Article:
Txtng: The Gr8 Db8
David Crystal, Ed MacLachlan
Format: PDF / Kindle (mobi) / ePub
Author note: Illustrated by Ed MacLachlan
Text messaging has spread like wildfire. Indeed texting is so widespread that many parents, teachers, and media pundits have been outspoken in their criticism of it. Does texting spell the end of western civilization?
In this humorous, level-headed and insightful book, David Crystal argues that the panic over texting is misplaced. Crystal, a world renowned linguist and prolific author on the uses and abuses of English, here looks at every aspect of the phenomenon of text-messaging and considers its effects on literacy, language, and society.
He explains how texting began, how it works, who uses it, and how much it is used, and he shows how to interpret the mixture of pictograms, logograms, abbreviations, symbols, and wordplay typically used in texting. He finds that the texting system of conveying sounds and concepts goes back a long way--to the very origins of writing. And far from hindering children's literacy, texting turns out to help it.
Illustrated with original art by Ed MacLachlan, a popular cartoonist whose work has appeared in Punch, Private Eye, New Statesman, and many other publications, Txting: The Gr8 Db8 is entertaining and instructive--reassuring for worried parents and teachers, illuminating for teenagers, and fascinating for everyone interested in what's currently happening to language and communication.
initialisms þ logogram þ shortened word þ full word þ nonstandard spelling þ logogram. And some messages contain unusual processes: in iohis4u ‘I only have eyes for you’, we see the addition of a plural ending to a logogram (cf. the ‘smiles’ example on p. 16). One characteristic runs through all these examples: the letters, symbols, and words are run together, without spaces. This is certainly unusual in the history of special writing systems. In most of the examples of pretexting language in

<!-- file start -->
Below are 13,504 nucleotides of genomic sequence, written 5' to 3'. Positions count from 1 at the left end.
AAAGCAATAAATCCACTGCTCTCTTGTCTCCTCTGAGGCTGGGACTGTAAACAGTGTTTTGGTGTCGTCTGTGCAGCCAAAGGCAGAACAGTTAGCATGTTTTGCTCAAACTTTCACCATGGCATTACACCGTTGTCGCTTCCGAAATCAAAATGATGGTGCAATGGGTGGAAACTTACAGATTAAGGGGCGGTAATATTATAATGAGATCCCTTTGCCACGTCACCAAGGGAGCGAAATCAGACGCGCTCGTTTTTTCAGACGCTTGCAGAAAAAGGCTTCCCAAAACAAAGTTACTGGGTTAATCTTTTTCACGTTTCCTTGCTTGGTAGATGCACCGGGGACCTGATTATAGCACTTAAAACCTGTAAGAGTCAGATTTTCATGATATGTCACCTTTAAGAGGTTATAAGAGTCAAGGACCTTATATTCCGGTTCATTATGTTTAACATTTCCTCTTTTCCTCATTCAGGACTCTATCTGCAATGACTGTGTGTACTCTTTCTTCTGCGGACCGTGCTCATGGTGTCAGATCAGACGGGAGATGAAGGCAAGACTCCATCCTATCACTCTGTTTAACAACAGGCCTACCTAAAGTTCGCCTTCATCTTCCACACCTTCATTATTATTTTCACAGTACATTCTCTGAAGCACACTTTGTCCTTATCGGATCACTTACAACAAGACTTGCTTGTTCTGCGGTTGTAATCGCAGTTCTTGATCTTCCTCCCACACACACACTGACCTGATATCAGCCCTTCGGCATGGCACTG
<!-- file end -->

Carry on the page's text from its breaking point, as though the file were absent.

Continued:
adults were the biggest users of texting abbreviations, and there was a rapid decline of use with age. But not all features of standard English orthography showed the same pattern. Surprisingly, it was the younger adults who were more likely to use standard capitalization and punctuation. Ling also found differences in texting behaviour between the sexes. Despite the fact that men were quicker to adopt mobile phones when they ﬁrst became available, women turned out to be the more enthusiastic
English/Chinese mixing, for this can be read in two ways. Given a wholly English reading, it is ‘before’. But in Chinese, the pinyin reading of 4 is si, and the combination bi-si is close to bi-shi, which means ‘despise’ – so B4 can also be seen with that meaning in Chinese texting. Sometimes the inﬂuence of one language upon another is seen in the spelling. Polish texters often use English sh instead of their native sz or z˙. There is no x in the Czech alphabet, but it will be seen in texts as a
present an unclear picture, and their conclusions are distorted by media hype. For example, in 2006, the chief examiner’s report of the Irish State Examination Commission drew attention to a concern over one section of the Junior Certiﬁcate:2 2
motivated all the headlines, in which the language of possibility was transformed into the language of deﬁnite fact: Shock: text messages blamed for declining standards in written language (Mobile Digest) Text messages destroying our language (The Daily Opinion: see p. 7 above) Also in 2006, the Scottish Qualiﬁcations Authority commented that text abbreviations were appearing, but only in a ‘very small’ percentage of exam papers.4 In relation 3 For an excellent collection of media quotations